I was a senior in high school when this series began and I remember seeing the paperback version of Mesmerized on the shelf at the Target on Queens Blvd (yes, I spent a lot of time on Queens Blvd as a teenager), and was pulled in by the gorgeous cover.  Apparently, that book has had several covers over the last 15 years, but this is the one I remember:


Isn't it pretty?  Of course from the cover I…

Happy Bookaversary! A Review of "Edge of Darkness" by Karen Rose

Title: Edge of Darkness
Author: Karen Rose
ISBN: 9780399583087
Publisher: Berkeley
Series: Cincinnati Series
Price: $5.98 (Paperback) $7.99 (e-book) $28.28(Audible)
Rating:⭐️⭐️⭐️⭐️


It seems like I've been reading Karen Rose novels my entire life.  I remember the day I came across Count to Ten in the Duane Reade on Queens Blvd.  I'd finished the paperback I brought with me to school that day while sitting in the Dining Hall eating lunch and needed something for the long bus ride home.  I almost didn't buy it because it was $9.99 and I hadn't gotten my financial aid money yet, but the cover copy called to me.  Not even the 500+ page count could scare me away.

I recently learned that Edge of Darkness is Ms. Rose's 20th book and in a strange way, I feel like a proud mama watching her child cross the stage to get their diploma.  I'm just a big ball of happy nostalgia, thinking back to all of the other books I've read by her and hopeful about the ones to come, so befor…

The Most Wonderful Time of the Year--Christmas in September

The day after Labor Day I woke up to an email from my contacts at St. Martin’s Press, inviting me to review six of their upcoming Christmas books, all of which have release dates in early October. For most people, this would probably be a problem — who wants to think about Christmas before Halloween — but for me, I’ve always had a soft spot for the man in the red suit. Even after I stopped believing in the Christ-Myth, I still loved that one holiday. To me, Christmas represents everything that Thanksgiving is supposed to be, but with better music and no obligatory turkey. Some of my favorite books have a Christmas theme and so I jumped at the chance to review those six books (well, five of them because the sixth has to do with cowboys and if there is one sub-genre I just cannot do is cowboys). I read the first two, With This Christmas Ring by Manda Collins and Deck the Halls by Donna Alward, fairly quickly, especially since they’re both novellas. Both are being released in a little o…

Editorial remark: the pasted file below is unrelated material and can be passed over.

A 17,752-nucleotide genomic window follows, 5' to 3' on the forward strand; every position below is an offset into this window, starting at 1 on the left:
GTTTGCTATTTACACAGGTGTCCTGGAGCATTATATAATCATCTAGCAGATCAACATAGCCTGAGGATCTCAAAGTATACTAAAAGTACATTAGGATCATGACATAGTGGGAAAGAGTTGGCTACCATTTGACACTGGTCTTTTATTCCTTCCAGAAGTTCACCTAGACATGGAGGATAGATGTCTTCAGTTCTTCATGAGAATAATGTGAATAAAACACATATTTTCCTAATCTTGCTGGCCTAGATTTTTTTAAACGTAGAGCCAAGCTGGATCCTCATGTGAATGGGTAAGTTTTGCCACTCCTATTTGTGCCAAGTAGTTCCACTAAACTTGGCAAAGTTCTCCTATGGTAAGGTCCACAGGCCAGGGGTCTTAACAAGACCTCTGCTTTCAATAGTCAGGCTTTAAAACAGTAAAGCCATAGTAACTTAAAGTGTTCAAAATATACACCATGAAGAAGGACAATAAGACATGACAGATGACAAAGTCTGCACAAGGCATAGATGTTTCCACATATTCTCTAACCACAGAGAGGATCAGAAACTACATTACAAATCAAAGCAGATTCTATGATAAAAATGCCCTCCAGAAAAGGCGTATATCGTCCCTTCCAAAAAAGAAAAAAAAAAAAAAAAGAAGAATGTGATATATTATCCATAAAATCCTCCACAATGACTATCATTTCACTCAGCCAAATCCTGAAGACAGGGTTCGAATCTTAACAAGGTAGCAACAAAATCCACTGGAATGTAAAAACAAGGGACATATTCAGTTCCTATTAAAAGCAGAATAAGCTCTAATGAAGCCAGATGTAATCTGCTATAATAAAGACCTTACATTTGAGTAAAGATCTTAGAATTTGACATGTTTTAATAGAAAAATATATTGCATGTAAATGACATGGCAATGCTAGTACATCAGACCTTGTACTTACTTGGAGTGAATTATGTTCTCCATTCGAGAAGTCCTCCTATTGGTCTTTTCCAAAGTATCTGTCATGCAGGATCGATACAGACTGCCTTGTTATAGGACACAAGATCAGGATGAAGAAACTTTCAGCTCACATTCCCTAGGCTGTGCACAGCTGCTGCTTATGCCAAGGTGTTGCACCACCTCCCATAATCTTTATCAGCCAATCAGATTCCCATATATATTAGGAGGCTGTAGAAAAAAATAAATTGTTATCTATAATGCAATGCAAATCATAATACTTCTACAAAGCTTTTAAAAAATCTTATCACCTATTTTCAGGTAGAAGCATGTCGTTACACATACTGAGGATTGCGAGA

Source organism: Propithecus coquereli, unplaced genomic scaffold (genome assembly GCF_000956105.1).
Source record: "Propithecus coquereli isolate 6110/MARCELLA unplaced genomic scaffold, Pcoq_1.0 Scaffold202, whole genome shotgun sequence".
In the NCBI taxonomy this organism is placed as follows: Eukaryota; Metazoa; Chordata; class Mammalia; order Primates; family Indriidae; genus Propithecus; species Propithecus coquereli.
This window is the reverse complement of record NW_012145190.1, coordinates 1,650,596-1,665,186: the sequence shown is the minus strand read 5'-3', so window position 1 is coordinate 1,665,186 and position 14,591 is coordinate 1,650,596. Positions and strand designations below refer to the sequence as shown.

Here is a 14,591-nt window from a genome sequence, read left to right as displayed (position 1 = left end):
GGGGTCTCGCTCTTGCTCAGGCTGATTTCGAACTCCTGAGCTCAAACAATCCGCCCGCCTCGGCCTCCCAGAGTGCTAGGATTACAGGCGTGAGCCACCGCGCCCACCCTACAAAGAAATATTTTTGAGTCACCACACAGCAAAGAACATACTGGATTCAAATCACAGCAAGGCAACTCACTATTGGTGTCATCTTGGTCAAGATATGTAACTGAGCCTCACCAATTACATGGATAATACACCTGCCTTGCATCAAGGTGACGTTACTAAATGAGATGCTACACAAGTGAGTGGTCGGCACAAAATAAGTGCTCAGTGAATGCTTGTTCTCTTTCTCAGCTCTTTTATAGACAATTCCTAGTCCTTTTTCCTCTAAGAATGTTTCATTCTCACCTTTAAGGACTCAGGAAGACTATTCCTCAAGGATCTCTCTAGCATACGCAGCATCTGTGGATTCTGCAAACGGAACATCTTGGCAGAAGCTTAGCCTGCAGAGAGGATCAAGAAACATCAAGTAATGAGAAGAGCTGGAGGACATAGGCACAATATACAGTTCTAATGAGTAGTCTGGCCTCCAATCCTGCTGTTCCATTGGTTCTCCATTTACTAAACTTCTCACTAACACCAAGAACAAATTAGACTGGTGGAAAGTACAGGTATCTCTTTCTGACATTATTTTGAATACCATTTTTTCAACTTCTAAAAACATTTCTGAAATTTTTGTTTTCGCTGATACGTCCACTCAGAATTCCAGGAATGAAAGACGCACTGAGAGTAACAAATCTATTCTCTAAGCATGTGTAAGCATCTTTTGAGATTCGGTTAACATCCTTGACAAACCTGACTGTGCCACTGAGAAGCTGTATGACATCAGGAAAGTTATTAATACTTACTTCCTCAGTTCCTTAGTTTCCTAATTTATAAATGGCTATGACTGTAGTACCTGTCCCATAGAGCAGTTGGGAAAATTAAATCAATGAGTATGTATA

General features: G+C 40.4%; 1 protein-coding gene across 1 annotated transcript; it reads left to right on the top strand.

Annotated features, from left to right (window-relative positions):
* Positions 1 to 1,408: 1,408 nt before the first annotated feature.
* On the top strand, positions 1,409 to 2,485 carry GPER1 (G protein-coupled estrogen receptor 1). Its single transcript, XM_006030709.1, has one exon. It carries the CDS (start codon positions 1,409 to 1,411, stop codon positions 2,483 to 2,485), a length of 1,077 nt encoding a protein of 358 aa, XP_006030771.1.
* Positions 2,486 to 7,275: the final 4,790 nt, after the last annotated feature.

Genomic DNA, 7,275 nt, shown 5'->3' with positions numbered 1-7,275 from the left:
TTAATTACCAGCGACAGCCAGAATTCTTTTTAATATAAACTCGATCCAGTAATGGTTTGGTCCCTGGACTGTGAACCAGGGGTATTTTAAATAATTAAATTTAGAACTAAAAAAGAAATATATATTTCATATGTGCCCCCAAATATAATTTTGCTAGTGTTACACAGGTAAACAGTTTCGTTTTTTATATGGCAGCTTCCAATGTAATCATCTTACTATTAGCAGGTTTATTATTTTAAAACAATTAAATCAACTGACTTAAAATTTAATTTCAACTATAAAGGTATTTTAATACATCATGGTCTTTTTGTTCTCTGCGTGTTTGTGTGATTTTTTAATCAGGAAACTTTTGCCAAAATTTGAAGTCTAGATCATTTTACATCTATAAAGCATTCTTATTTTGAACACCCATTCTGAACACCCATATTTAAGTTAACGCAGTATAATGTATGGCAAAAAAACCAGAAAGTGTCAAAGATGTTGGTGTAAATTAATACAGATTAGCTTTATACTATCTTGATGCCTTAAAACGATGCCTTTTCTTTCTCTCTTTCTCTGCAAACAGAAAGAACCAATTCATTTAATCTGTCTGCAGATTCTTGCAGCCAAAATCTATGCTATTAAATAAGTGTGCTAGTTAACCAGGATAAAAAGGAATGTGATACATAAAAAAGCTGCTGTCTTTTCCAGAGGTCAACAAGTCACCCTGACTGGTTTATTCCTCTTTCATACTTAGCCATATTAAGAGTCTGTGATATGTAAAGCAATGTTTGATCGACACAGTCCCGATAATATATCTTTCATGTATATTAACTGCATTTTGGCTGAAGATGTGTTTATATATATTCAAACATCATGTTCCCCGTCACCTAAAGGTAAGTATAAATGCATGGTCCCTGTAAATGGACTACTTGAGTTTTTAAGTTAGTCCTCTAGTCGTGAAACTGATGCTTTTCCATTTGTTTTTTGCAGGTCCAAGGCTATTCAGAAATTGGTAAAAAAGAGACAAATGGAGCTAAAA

Review of "New York, Actually" by Sarah Morgan

Title: New York, Actually
Author: Sarah Morgan
ISBN: 0373804105
Publisher: HQN Books
Series: From Manhattan with Love #4
Price: $5.98 (Paperback) $5.99 (e-book) $19.96 (Audible)
Rating: 🐶🐶🐶🐶1/2


If you follow me on social media, you'll have seen my posts about this book over the last week.  For the most part, they weren't very positive -- until about 20% into the book, I hated the hero.  If I could have set him on fire, I probably would have.  It was only Ms. Morgan's prose and the fact that I had been looking forward to this book for 6 months that kept me reading.  For once, I am glad I was so wrong about a character.

From the PublisherOne man. One woman. Two dogs.  Meet Molly—New York's most famous advice columnist, she considers herself an expert at relationships…as long as they're other people's. Still bruised from her last breakup, Molly is in no rush to find happily-ever-after—the only love of her life is her dalmatian, Valentine.  Meet Daniel—A cynical divorce …

The Internet of Things: Review of "Hacking IT" by Kimberly Dean

Title: Hacking IT
Author: Kimberly Dean
ISBN: 9781386835561
Publisher: Self-published
Series: Hackers #1
Price: $3.99 (e-book) $9.99 (paperback)
Rating:⭐️⭐️⭐️⭐️ 1/2


Have you ever seen the description of a book and known immediately that it was going to be awesome and upon reading it were faced with the possibility that it might actually be better than you originally thought?  For me, that book was Hacking IT by Kimberly Dean.  A female white hat hacker using her skills to uncover a black hat hacker, who has stepped away from his computer and entered the real world?  Um, yes, please.

From the Publisher:
Independent software developer Kylie Grant is on top of her game in the world of IT. She has loyal clients, a good reputation, and a prestigious membership in technology giant Afire Industries’ small business accelerator. Things are going well until she stumbles across an innocuous issue with the lighting in the building where she rents space. When she digs into the problem, she discovers some…